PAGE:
The Sioux County journal. (Harrison, Nebraska) 1888-1899, April 08, 1897, Image 3

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The Veterans of the Rebellion Tell of
Whittling Ballet, Kriiiht Haronrta,
Borattna; Hombe, Bloody Itattlea,
Camp tin, Feetive Hath Ktc, Ktc
The t,'nlonlt' Fata.
Two or three years before the South
eeceded from the I'rilou a tine young
fellow from New England settled la
one of the country district of Ala
bama, where he opened a school.
Harlow, for Hint was the teacher's
name, had no patience with secession,
but be bad come South to make money,
and la order to win popularity and pat
ronage be disguised bin sentiment anu
was Apparently willing to drift with
the tide.
He was noon on the best of term
with his Southern nelghlMirs, and the
year before t lie war broke out he mar
ried a rich girl and found himself the
master of a plantation and afiout a
hundred slaves.
The school was given up. of course,
and Barlow was transformed luto a
typical cotton planter.
Eveu then he was loyal to the Union
at heart, but his greed tempted hlru
to remain and pretend to sympathize
with the secession cause.
The first gun was fired in Charleston
harbor. troop rushed to the front, and
a new republic was attempting to rise
from a sea of blood.
The ex-teacher threw off his old hab
lU and adopted those of the people
a rou ml him. He enjoyed hunting and
outdoor sports. liked his toddy, and was
at bis (Mt when he win telling stories
to a crowd of Jolly fellows.
Naturally he was popular, and In ev
ery circle he was a prominent figure.
He contributed liberally to the Con
federate cause, but had no desire to
filter the army, roriunntcly he was
not subject to conscription, as the laws
of the Confederacy exempted every
man who was the owner of twenty or
more slaves.
People thought It perfectly natural
and proper for him lo slay at home to
protect his property, and lie whs treat
ed In every respect like a native South
erner. One public duty he could not ehlrk.
The district had to be patrolled at
night, and the younger men at stated
times rode In couples all over the coun
ty between sunset and sunrise.
fJenerally the men on patrol liked
their work. They carried their bran
dy 8aks and plenty of cigars, and
hail their fun. They stopped at the
bachelor quartern of some of the plant
ers, and It was a rare thing to finish
patrol scout without a game of cards
for staki high enough to make It In
teresting. Barlow knew enough of what was
going on to convince him that the Con
federates would In- vanquished, and In
a quiet way he made preimratlons for
the final collapse. Through an agent
In Montgomery he mode occasional
purchasw"of gold and greenbacks, and
he stored Inrsu quantities of cotton In
places supposed to be wife.
Much of his time wn devoted to
what might be called a campaign of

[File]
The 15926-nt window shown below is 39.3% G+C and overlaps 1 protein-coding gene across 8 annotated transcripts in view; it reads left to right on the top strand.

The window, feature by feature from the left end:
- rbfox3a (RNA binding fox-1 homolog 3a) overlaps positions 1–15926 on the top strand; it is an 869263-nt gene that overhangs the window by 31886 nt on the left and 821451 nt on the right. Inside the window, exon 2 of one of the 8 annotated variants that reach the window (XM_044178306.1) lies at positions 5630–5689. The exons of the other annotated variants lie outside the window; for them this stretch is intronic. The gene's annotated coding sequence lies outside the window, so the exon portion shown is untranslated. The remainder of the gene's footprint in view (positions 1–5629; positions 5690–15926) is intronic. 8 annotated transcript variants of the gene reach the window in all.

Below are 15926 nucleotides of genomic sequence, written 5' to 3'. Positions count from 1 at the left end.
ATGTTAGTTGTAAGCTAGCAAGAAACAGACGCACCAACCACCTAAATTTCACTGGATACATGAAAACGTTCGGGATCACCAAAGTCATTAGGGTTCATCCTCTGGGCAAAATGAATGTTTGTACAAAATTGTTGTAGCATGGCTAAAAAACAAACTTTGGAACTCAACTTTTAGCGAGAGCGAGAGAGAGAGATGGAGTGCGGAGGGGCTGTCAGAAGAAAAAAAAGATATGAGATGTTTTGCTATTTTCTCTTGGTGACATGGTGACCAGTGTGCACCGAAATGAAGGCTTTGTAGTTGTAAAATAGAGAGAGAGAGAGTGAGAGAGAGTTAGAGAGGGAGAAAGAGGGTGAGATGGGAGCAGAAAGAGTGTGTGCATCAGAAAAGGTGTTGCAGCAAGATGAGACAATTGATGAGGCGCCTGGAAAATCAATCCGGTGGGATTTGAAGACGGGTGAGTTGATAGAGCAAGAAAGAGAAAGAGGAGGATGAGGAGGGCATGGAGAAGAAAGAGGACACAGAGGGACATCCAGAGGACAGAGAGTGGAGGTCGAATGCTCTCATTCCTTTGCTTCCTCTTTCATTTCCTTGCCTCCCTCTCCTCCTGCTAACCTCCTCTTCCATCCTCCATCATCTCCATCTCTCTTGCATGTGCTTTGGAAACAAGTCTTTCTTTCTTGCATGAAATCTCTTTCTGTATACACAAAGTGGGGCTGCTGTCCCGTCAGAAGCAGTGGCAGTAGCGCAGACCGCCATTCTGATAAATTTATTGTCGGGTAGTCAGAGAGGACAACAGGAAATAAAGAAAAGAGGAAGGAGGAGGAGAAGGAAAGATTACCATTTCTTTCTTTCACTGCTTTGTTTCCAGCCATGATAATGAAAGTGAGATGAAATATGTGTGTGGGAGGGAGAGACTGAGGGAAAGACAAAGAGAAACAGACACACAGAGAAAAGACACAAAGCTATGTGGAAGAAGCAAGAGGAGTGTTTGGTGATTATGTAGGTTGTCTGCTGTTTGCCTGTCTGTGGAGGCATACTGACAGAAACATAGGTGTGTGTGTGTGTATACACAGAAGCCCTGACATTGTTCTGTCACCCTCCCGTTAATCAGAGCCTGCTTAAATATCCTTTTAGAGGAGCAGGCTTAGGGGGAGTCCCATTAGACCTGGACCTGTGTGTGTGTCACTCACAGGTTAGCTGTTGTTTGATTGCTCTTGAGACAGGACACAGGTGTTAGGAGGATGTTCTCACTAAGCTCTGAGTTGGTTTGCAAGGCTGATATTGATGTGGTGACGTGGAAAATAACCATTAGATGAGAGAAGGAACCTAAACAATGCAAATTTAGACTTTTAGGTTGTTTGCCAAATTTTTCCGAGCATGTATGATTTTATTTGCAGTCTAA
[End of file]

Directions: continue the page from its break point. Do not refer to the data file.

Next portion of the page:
education with his wife. He stuck to
this systematically, removed her sec
tional prejudices, filled her mind with
a longing to enjoy the gay life of the
large Northern cities, and led her to
agree with hltn that the success of
the Union cause would be better for
them than Its defeat.
They decided to embrace the first op
portunity when pence came to sell their
land and go to New York to live. Their
siave property, of course, would be a
to;al Iohh.
With tlibi understanding the husband
and wife continue! to play their parts
as good Confederates, and the planter
was always ready to patrol his dlntrict
ai.u aid in the preservation of pence
ui! I order among the slave population.
He had become so accustomed lo the
expression of Confederate sentiments he wa rather proud of his elo
quence In that line, and his talk was
liiliy as extreme n that of his Houth
'cni friend).
His wife feared that he would and I;
dillicult to prove his loyalty to the
Union when the time came, but he
told her that the federals would un
derstand his peculiar situation and
would think that he was force, I to act
a part to save his life and property.
In fact. It would have been danger
ous if he had pursuiil the opposite
course. The few Northern Unionists
In the South who did not hold their
tongues had a linn I road to travel.
The climax came before anybody
was ready for It. Lee's army surren
dered at Appomattox, ami a flurry of
confusion and uncertainly followed
throughout the K.'iiMi.
Johnston surrendered In North Caro
lina, and Jefferson I hi vis was known
to be making his way through Georgia
to the Southwest. The Confederates
lu Texas were still undecided about
surrendering, and In some localities In
Alabama and other States there was a
desire to continue the conflict.
In llarlow'i neighborhood the people
were slow In coming to a full under
standing of the changed condition of
affairs. ' The Home Guards drilled ev
ery day as usual; the patrol syirteni
was kept up, and the masters were us
trlct as ever by their slaves who did
not realise what Appomattox meant. If
they heard It mentioned. The conscript I
odceni went tnetr rounus, ami uie
mall bodies of Confederate troop In
that region held themselves ready to
lfbt the Invaders whenever It might bo
One day It was rumored that a red
ml raMlng party had entered Barlow's
Matty 4 might at any hoar reach
hla plantation. The other pUaUm ad'
ftaad pioKil poller, bat Barlow
suspec!i a design on their part to
draw '.in) out and discover his real
feeling. To deceive them he advised
resistance, and declared b'.s readlnens
to takfc his gun aud go on a scouting
His offer was accepted by the rap
tain of the Home Guard, and the un
fortunate man armed himself aud
started out through the wood, after
diet assuring his wife that there was
no danger aud that be was only play
ing a game of bluff.
The full story never came out, but
when Barlow's dead tswly was brought
home the men who accompanied It said
that he bad been surprised lu the forest
by some Federal soldiers, who sup
pond that be was about to fire uxin
them from ambush, aud they had uon
the spur of the moment shot him down.
They carried him to the first planta
tion on their road, where be died from
the effects of his wound. Some of the
neighbors who were present Informed
the officer In command that his men
bad killed a man who. though a newly
Imported Yankee, was a mighty good